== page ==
Category: navel gazing
CAN MONITORING DECLINING SPECIES BE DEPRESSING?
Yes and no. I am fascinated by life, but I don’t enjoy seeing so much just slipping away. Every generation thinks that now is normal. It isn’t. But I’m glad I am the age I am. I have seen things no one will see again and I have loved doing it. But I see things happening now on the planet that will not end well.
WHY DO YOU SAY YOU’RE GLAD?
Because I won’t be around.
- from an interview with Darrel Frost, the chief herpetology curator for the American Museum of Natural History
I was just having this conversation with a friend – that this is one of a million reasons I chose not to have children. I will feel lucky not to be around for the disappearance of the elephants, myself.
I write memoir. Sometimes people ask me why I would publish such deeply personal things, and I never know how to answer that question. Because I can? Because I think shame is the single most limiting factor of our lives? Because I want people to know the same sense of relief I have many, many times – that relief when you read something, or see something, and you think, “maybe I’m not horrible.” But often it’s because writing about something is a way of taking control of it. Owning your own story is empowering. Having someone else tell it to shame you is not.
I’ve been thinking about this a lot today because I’ve been watching two good friends have their lives dragged through social media in horrible ways.
And I think about all of these news stories – politicians’ dick pics, barebacking requests, grindr photos – all of these things, the real world of desire and shame and love and risk and identity – and we all make jokes about them, judge them, maybe sometimes feel sorry for the parties involved.
But really, we should all ignore them. We should ignore them on the proposition that these things could happen to any one of us.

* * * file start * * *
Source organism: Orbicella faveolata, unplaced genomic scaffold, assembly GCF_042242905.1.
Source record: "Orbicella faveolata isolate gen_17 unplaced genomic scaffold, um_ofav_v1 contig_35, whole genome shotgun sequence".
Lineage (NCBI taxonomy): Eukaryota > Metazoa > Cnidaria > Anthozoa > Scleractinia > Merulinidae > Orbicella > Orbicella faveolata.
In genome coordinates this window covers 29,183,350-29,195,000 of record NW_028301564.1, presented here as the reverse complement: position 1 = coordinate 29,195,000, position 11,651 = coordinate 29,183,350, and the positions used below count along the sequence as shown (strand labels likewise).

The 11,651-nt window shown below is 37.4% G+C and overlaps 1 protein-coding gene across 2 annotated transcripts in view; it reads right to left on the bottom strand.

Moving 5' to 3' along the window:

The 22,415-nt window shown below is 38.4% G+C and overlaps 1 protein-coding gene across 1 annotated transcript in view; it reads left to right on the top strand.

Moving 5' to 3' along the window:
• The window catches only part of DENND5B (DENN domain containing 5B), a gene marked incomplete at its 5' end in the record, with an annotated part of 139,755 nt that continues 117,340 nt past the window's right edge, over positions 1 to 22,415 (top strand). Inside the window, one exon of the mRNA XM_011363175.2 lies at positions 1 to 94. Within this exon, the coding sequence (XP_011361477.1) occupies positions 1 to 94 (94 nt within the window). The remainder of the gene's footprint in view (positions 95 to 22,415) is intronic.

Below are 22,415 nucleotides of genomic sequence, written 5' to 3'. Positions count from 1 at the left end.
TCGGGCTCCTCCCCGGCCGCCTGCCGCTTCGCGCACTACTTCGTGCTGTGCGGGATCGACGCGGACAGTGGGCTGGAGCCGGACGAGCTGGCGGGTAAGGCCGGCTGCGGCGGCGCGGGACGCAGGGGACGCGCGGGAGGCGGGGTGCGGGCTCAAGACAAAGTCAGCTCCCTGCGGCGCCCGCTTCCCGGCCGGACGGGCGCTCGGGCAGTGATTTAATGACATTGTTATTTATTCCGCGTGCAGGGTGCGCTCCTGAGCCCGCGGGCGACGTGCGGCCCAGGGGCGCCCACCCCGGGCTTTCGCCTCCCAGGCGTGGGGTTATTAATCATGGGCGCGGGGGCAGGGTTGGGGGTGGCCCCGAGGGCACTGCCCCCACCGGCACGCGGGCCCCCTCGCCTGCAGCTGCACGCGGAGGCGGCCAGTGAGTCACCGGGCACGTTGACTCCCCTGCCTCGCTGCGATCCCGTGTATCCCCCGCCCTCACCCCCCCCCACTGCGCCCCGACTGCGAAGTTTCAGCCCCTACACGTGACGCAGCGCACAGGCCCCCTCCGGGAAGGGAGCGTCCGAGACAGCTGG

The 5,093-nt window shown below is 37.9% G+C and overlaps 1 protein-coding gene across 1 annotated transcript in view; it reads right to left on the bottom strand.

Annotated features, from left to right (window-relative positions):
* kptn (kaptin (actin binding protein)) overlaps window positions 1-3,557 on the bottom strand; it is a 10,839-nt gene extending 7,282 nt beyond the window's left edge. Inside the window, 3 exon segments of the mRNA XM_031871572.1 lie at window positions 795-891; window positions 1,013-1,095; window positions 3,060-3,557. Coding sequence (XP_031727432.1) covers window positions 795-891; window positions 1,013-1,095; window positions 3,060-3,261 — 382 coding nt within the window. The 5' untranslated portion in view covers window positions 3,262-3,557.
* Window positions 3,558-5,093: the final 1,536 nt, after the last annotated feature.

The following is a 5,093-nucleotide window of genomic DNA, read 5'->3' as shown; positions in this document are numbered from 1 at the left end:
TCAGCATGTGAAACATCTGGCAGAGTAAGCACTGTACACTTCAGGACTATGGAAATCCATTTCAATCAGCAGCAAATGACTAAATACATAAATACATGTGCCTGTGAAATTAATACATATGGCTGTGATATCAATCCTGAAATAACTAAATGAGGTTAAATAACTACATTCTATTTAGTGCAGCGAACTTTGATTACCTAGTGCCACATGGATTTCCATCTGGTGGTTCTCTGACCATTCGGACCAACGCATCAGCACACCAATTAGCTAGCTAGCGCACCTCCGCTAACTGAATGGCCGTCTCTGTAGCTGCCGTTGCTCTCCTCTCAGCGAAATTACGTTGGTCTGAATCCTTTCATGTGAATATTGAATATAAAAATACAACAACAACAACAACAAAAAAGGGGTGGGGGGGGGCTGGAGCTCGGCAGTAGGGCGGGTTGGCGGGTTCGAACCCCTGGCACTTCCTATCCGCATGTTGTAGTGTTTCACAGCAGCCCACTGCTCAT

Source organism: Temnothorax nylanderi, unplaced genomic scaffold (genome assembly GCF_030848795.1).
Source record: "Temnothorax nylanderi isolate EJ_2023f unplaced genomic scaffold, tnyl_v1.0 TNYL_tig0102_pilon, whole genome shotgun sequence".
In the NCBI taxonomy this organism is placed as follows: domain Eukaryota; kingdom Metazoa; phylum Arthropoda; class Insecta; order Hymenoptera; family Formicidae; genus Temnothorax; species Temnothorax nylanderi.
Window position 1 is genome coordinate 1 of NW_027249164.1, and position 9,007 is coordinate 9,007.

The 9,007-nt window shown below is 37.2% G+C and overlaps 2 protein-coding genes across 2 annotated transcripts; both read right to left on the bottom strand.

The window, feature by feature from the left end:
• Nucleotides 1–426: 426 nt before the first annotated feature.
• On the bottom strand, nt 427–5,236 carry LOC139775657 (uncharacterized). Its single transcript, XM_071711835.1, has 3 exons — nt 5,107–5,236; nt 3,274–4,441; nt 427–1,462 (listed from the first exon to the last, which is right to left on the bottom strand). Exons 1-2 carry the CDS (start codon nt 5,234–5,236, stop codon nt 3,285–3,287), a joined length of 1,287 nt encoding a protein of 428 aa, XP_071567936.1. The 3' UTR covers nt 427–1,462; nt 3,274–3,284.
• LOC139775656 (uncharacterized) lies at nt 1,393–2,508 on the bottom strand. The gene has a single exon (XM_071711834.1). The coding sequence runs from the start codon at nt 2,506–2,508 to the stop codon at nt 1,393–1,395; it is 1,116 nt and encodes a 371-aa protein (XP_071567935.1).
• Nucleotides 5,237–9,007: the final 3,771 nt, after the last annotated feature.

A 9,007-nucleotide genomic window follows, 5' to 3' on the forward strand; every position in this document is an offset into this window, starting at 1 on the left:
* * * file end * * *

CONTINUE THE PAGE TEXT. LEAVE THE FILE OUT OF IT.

Anyway, don’t believe everything you read on the Internet, first of all. Second of all, read with compassion whenever and however you can. This current story is tragic and personal and painful, and this is all I will ever say about it.
Back off, hyenas. Even you may need to rely on the common decency of other people someday.
Interesting piece in the NYT by a porn star about the disctinction between public and private. She says some interesting things that reflect my own experience having a pen name very, very well.
Maybe it would be easier to navigate the dissolving boundaries between public and private spaces if we all had a variety of names with which to signal the aspects of ourselves currently on display.
The strangers who call me Jessica at publicity appearances lean in far too close. They hiss it as if they have top-secret information. All they’re doing is letting me know that they had 30 seconds to spend on Google and no sense of propriety — which may sound funny coming from a woman who flagrantly disregards it herself.
My stage name is less about withholding parts of myself or maintaining privacy than it is a symbol of the idea that I am more than just my job or any other isolated slice of my identity.
The whole kerfuffle doesn’t need to be as dramatic as people seem to think. For me, choosing a stage name felt less like concealing my identity (especially since I’d just turned over my Social Security number to strangers) and more like deciding on a user name for any Internet service or website.